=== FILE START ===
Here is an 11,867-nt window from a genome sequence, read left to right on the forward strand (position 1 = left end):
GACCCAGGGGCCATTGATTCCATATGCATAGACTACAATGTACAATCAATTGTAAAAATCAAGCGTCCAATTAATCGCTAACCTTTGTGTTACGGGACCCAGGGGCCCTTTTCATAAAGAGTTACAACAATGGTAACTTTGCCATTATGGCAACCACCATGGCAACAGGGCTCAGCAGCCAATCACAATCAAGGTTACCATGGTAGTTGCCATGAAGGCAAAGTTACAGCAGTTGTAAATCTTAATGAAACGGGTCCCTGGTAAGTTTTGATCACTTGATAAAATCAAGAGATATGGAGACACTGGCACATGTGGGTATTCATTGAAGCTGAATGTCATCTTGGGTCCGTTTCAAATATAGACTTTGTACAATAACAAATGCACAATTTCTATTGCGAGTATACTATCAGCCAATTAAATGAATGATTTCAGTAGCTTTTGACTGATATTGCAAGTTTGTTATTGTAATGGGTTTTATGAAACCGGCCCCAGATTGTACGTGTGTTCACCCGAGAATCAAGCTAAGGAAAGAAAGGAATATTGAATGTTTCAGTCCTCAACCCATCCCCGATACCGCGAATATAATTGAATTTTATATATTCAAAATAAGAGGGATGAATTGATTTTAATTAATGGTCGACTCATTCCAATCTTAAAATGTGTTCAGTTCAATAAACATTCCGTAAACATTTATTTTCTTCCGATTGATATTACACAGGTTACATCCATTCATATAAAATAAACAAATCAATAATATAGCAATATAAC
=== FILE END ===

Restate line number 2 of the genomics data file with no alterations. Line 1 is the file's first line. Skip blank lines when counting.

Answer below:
GACCCAGGGGCCATTGATTCCATATGCATAGACTACAATGTACAATCAATTGTAAAAATCAAGCGTCCAATTAATCGCTAACCTTTGTGTTACGGGACCCAGGGGCCCTTTTCATAAAGAGTTACAACAATGGTAACTTTGCCATTATGGCAACCACCATGGCAACAGGGCTCAGCAGCCAATCACAATCAAGGTTACCATGGTAGTTGCCATGAAGGCAAAGTTACAGCAGTTGTAAATCTTAATGAAACGGGTCCCTGGTAAGTTTTGATCACTTGATAAAATCAAGAGATATGGAGACACTGGCACATGTGGGTATTCATTGAAGCTGAATGTCATCTTGGGTCCGTTTCAAATATAGACTTTGTACAATAACAAATGCACAATTTCTATTGCGAGTATACTATCAGCCAATTAAATGAATGATTTCAGTAGCTTTTGACTGATATTGCAAGTTTGTTATTGTAATGGGTTTTATGAAACCGGCCCCAGATTGTACGTGTGTTCACCCGAGAATCAAGCTAAGGAAAGAAAGGAATATTGAATGTTTCAGTCCTCAACCCATCCCCGATACCGCGAATATAATTGAATTTTATATATTCAAAATAAGAGGGATGAATTGATTTTAATTAATGGTCGACTCATTCCAATCTTAAAATGTGTTCAGTTCAATAAACATTCCGTAAACATTTATTTTCTTCCGATTGATATTACACAGGTTACATCCATTCATATAAAATAAACAAATCAATAATATAGCAATATAAC